As a result of applying that culture applied to developing a knowledgeable and robust workforce for the Dayton region, the college was recently named one of 14 finalists in the Dayton Business Journal’s inaugural Innovation Index Awards. More than 60 organizations were nominated. The college was recognized in the category of Workforce Development, which recognizes organizations that exemplify “a commitment to the future of the workforce in the Dayton Region.” Finalists must also have demonstrated “how their talent development program has helped employees or clients develop talent and succeed at the next level,” according to the awards criteria.
“With the 2013 opening of the Brandeberry Career Development Center, the College of Engineering and Computer Science is developing unprecedented relationships with regional employers,” said CECS Dean Nathan Klingbeil.
Whether it be through traditional recruiting of interns and co-ops, participating in mock interviews, guest speaking at formalized internship seminars or collaborations with faculty on student projects and research, employers enjoy access to the college’s students and faculty like never before.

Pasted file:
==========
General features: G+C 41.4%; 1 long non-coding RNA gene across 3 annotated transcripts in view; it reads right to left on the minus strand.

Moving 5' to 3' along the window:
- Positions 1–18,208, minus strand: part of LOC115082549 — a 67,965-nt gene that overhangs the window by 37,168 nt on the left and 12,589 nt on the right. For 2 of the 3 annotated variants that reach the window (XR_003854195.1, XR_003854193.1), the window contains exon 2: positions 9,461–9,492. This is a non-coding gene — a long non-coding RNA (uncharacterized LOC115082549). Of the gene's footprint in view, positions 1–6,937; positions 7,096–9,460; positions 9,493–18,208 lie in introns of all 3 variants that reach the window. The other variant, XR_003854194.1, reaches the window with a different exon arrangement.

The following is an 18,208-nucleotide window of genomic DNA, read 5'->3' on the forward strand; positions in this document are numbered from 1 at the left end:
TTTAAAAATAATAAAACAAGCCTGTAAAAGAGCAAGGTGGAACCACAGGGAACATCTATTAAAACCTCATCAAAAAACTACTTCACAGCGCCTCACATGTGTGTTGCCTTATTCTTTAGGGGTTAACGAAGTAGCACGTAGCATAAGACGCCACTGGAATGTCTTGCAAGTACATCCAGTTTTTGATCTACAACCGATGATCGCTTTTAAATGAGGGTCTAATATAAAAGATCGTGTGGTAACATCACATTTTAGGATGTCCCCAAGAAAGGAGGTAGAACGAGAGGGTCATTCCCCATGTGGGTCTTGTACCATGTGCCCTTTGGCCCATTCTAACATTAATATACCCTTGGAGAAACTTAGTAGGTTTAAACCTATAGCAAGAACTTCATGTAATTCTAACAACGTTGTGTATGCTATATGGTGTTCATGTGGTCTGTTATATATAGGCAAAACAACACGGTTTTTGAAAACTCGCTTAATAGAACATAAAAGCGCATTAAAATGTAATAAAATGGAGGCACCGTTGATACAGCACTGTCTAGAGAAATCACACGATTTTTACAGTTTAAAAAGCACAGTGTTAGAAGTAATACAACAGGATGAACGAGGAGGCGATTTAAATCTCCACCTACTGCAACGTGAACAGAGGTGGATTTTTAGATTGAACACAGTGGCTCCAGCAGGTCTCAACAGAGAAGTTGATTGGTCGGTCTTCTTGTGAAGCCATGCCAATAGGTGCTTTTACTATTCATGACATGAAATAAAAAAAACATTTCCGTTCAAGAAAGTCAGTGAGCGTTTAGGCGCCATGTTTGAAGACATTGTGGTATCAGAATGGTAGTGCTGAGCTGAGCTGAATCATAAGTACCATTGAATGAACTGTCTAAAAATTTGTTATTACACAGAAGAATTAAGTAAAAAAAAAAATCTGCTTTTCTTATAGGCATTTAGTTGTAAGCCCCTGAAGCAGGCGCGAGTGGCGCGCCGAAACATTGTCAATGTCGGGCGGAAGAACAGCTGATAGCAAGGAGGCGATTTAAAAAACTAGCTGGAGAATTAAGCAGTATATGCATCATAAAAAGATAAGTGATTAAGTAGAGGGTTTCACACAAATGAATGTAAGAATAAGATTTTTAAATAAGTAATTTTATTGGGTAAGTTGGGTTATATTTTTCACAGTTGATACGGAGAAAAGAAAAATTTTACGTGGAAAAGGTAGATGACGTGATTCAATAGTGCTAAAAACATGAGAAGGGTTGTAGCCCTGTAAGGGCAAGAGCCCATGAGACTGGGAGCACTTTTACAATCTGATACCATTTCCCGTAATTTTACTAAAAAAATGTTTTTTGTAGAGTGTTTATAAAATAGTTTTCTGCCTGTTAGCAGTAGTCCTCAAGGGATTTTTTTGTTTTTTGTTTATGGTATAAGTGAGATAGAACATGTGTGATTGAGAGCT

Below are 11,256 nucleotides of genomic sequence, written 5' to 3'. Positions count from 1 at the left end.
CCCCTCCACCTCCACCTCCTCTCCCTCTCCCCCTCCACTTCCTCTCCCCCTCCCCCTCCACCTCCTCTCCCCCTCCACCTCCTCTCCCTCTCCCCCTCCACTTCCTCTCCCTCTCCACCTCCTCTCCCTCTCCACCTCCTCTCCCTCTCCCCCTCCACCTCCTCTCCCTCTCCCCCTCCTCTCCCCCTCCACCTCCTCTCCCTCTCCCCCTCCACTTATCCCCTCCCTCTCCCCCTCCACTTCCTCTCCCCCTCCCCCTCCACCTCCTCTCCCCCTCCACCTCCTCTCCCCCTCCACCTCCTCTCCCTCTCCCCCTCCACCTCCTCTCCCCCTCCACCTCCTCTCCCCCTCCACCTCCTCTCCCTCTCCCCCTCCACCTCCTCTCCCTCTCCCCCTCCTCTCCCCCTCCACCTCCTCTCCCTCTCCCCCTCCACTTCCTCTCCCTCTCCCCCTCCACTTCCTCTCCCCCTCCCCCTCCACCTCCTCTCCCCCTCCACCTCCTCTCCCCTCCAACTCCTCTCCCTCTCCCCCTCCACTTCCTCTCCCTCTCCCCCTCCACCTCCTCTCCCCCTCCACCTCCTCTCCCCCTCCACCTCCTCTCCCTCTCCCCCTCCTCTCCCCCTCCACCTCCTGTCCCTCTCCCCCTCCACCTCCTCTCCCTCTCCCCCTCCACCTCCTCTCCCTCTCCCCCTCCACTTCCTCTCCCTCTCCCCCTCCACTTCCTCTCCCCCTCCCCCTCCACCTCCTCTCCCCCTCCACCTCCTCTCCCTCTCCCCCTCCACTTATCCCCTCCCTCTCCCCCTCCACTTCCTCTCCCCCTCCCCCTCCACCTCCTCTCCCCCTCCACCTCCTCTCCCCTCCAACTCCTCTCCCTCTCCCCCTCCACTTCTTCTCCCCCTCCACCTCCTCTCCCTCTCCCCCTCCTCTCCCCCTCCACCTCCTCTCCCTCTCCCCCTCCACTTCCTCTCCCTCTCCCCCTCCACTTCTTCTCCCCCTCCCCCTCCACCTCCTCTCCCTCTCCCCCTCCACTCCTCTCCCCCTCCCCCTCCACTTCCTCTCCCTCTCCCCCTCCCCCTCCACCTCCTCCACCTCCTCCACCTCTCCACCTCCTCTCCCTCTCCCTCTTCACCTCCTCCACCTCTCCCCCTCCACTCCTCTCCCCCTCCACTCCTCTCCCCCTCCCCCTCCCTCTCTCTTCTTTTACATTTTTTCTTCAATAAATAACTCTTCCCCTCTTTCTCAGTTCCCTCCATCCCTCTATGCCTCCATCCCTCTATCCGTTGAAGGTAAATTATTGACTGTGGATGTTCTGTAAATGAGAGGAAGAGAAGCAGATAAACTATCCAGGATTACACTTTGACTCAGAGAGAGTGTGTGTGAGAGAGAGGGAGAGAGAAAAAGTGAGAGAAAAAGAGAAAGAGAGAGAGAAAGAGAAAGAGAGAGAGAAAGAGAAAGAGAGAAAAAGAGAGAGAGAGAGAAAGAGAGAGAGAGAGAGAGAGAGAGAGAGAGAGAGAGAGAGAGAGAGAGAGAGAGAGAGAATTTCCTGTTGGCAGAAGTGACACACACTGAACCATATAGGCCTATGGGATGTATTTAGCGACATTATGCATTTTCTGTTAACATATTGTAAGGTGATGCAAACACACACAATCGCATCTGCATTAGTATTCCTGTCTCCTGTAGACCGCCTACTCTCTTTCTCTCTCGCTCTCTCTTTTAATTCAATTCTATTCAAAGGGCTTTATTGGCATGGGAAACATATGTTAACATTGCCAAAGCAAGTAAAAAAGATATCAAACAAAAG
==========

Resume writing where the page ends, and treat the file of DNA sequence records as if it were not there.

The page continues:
“The College of Engineering and Computer Science is breaking down traditional barriers to student retention and success,” said Klingbeil. “From its National Model for Engineering Mathematics Education to its complete redesign of the core computer programming sequence based on a student centered active learning environment (SCALE-UP), the college is setting the standard for large-scale implementation of best practices in engineering and computer science education.”
In addition, the 2013 opening of the CECS Student Success Center has placed student retention and success at the forefront of the college’s advancement and development operations, and has paved the way for significant increases in the number, caliber and diversity of engineering and computer science graduates.
The DBJ partnered with the Dayton Development Coalition, whose four key areas for measuring organizations in the region, were the same for the inaugural awards: service to society, workforce development, commercialization and global fluency.
Other finalists named included companies and groups from all different industries, including health care, nonprofits, arts, technology, education and sports business. The awards were designed to select the best individuals, teams and companies who discovered innovative approaches and solutions to fuel the Dayton region’s economic engine.
A panel of area business leaders helped determine the list of finalists and will name the winners. Finalists and winners of the Innovation Index will be honored at an awards dinner June 12 at 5:30 p.m. at the Schuster Center in Downtown Dayton.
“Recognition by the regional business community is a sign that the College of Engineering and Computer Science is making significant steps toward our shared vision for access, affordability and preeminence. But rest assured, we are just getting started,” said Klingbeil.